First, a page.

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Jennifer's books

Goodbye, Vitamin
American Fire: Love, Arson, and Life in a Vanishing Land
Mrs. Hemingway
Poetry Will Save Your Life: A Memoir
The Princess Diarist
Watch Me Disappear
Hello, Sunshine
Peak Performance: Elevate Your Game, Avoid Burnout, and Thrive with the New Science of Success
A Man Called Ove
The Heirs
Our Souls at Night
White Fur
Confessions of a Domestic Failure
The Map That Leads to You
The Little French Bistro
Love the Wine You're With
Always and Forever, Lara Jean
Midnight at the Bright Ideas Bookstore
The Party
New Boy


Jennifer Curry's favorite books »

Thursday, March 22, 2018

Book Review: Alternate Side

The Alternate Side by Anna Quindlen



I have only read one other book by Anna Quindlen, Every Last One, which was very well written, but also horrific. So, I don’t know why I signed up to read another. I suppose I was drawn into the synopsis which also mentioned a horrific event and its aftermath and was curious to see what could top the horror of Every Last One. Depending on how you read it, Alternate Side was not nearly as horrific (no murderous rampage) but also quite sad.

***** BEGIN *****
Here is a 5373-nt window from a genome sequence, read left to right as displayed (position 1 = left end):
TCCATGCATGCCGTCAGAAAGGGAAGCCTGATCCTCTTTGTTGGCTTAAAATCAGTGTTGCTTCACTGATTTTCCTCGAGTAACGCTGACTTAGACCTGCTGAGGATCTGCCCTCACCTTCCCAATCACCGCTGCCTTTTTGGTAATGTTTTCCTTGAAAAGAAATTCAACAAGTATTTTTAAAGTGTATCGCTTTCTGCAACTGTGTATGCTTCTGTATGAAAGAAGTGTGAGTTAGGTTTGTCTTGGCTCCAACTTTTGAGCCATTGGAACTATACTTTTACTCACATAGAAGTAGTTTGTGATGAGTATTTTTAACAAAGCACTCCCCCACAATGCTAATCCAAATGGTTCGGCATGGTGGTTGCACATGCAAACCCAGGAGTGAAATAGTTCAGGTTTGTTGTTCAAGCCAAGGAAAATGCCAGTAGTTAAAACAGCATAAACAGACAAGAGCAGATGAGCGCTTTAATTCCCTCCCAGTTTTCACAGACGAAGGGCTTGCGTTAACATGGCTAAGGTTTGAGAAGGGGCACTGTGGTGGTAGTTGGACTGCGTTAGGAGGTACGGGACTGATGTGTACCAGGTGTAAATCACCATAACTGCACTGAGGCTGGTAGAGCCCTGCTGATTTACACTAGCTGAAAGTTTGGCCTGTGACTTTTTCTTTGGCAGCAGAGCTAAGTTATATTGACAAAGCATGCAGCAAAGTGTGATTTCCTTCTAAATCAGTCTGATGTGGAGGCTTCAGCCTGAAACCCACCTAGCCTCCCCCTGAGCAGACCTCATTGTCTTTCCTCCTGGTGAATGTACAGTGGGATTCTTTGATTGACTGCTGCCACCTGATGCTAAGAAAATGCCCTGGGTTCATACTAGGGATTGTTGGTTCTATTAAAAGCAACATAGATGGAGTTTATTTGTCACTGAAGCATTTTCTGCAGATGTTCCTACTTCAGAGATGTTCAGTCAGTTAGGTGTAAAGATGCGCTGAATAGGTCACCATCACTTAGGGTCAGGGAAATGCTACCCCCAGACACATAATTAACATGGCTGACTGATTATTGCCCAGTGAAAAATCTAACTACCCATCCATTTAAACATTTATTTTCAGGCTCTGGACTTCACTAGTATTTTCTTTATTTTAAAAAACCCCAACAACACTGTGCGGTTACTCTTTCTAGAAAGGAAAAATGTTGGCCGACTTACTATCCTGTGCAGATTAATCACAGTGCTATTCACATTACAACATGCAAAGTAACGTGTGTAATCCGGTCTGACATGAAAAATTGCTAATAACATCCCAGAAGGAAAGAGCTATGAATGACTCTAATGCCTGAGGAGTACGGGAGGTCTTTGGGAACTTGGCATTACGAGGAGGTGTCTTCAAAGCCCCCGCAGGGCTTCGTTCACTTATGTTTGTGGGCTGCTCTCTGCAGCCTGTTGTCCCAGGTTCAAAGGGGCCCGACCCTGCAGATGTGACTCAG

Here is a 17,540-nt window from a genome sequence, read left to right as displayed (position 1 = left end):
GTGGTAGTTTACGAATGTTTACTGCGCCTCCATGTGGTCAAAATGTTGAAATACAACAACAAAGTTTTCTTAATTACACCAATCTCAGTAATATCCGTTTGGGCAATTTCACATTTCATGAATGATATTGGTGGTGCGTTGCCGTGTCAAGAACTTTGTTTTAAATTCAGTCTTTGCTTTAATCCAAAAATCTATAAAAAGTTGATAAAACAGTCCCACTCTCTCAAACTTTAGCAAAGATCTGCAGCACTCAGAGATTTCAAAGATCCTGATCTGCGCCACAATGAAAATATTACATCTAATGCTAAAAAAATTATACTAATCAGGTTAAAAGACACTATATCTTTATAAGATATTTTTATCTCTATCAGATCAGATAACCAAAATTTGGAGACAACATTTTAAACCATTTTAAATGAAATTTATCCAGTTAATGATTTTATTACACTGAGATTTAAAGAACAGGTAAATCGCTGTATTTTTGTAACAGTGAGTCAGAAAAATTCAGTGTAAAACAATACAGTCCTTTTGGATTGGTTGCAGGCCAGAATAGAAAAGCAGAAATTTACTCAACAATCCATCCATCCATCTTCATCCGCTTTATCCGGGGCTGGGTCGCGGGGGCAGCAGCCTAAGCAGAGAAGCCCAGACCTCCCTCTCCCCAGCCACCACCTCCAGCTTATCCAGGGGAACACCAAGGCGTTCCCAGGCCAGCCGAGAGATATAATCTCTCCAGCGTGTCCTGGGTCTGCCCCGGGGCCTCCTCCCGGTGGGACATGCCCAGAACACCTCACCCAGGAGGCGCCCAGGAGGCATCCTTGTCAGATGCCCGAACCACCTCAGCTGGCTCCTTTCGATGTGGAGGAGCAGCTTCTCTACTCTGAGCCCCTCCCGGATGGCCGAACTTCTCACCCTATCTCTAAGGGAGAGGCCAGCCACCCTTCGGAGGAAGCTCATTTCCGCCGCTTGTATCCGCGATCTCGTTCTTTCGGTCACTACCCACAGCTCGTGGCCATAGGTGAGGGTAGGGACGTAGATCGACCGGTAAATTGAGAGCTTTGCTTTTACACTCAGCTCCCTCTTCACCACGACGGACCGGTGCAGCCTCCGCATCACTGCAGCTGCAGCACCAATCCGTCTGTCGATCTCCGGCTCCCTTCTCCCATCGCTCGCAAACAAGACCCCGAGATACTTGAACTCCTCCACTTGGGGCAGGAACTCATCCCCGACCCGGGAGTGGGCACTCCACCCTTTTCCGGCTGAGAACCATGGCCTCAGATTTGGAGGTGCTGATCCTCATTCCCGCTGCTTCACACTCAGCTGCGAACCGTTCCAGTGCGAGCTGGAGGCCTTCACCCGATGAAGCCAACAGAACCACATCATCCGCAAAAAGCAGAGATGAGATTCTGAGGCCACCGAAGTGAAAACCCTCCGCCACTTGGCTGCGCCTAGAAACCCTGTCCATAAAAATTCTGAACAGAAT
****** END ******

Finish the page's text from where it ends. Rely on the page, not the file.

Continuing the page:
However, it was sad to me because of my own beliefs. While the event that divides the book is sad and does divide the neighborhood and marriages on the block, I was sadder about these characters as a whole. For instance, the whole big incident occurs because a handyman blocks the wealthy homeowner’s parking lot and is beaten severely as a result.

The wealthy live so differently, they can’t even imagine the alternate side. For instance, the main character spends quite a bit of time worrying her housekeeper will leave now that the kids are gone. Seriously? Her troubles are not troubles at all. Yet, she is also portrayed as the person with a moral compass who points out right & wrong and leaves her job for ethical reasons. But, all the characters combined just felt petty and icky and boring and sad.

Ultimately, what upset me about the book is the way the marriage of the main character ends – without a fight, without a hope, without anything. The kids left home and they just realized that was it. And, I get it. I know that happens. But, it sure is sad to read about – especially when the characters seem to care less about even trying to fight for their marriage. And, hear me out, if it had sounded like a bad marriage the whole time, I wouldn’t have any qualms. But, the author did not give us that insight. Instead, she compared marriages as balloons that just lose their air over time. Isn’t that depressing?


The author does have a beautiful way with words – I just wish she used them to tell better stories. 

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